Building System With Most Negative Effect on Energy Efficiency

OTHER PARTS OF THIS ARTICLEPt. 1: Advice To Improve Maintenance Focused On Energy EfficiencyPt. 2: Quality of Maintenance Programs and Their Effect on Energy EfficiencyPt. 3: Best Approach To Take With Antiquated EquipmentPt. 4: This Page

Based on your experience, is there a particular area or system of a building that always seems to stand out for its negative effect on energy efficiency? And how can this nagging problem be addressed by a regular maintenance program?

For the purpose of this discussion, we’re excluding equipment that is specific to some industries, like manufacturing, laboratories, data centers, and the like.  These types of facilities have their own set of unique concerns and usually highly skilled personnel to address them when they occur. HVAC systems are, for the most part, the most sophisticated, energy-intensive systems in most facilities. They are also the systems that require the greatest level of knowledge to maintain and are fraught with the most problems. 

The skill set necessary to properly maintain an HVAC system does not exist in one person — it takes a village, or at least a series of professionals with varied knowledge.  Even a facility manager with an engineering degree, skilled in the operation of his or her building, still requires a staff of professionals to assist in ensuring that the systems are maintained properly and operate optimally.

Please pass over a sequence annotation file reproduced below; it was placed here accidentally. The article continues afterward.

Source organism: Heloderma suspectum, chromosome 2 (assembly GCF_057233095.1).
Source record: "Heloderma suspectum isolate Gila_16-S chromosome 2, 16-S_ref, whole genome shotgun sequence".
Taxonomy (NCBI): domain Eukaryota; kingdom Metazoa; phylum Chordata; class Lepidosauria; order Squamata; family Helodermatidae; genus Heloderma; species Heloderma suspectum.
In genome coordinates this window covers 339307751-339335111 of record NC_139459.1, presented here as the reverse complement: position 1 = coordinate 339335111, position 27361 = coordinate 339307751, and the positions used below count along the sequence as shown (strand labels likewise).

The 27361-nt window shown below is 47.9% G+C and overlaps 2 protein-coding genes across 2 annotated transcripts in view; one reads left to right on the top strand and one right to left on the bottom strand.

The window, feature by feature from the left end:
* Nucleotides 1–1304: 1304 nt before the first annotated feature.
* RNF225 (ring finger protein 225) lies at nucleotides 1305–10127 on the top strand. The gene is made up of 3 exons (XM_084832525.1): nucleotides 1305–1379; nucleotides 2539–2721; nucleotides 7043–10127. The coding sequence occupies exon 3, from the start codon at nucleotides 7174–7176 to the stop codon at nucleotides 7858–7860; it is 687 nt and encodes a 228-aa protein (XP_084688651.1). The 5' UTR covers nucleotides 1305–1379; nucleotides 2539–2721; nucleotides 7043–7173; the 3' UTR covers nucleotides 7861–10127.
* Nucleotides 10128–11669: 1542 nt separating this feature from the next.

The most energy-intensive piece of equipment and the one shrouded in mystery for most professionals is the chiller. If not maintained and commissioned properly from the start, this piece of equipment will cost more money to operate than any other piece of equipment in the facility. A solid HVAC maintenance program that addresses these machines and the parasitic equipment that supports them will help increase the life and optimize the performance of the overall system. That will ensure the facility is using as little energy as necessary to operate optimally.

Answers provided by John J. Lembo, CEA, LEED AP. Lembo is vice president of TRC, an engineering, environmental consulting, and construction management firm.

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  posted on 8/4/2015   Article Use Policy

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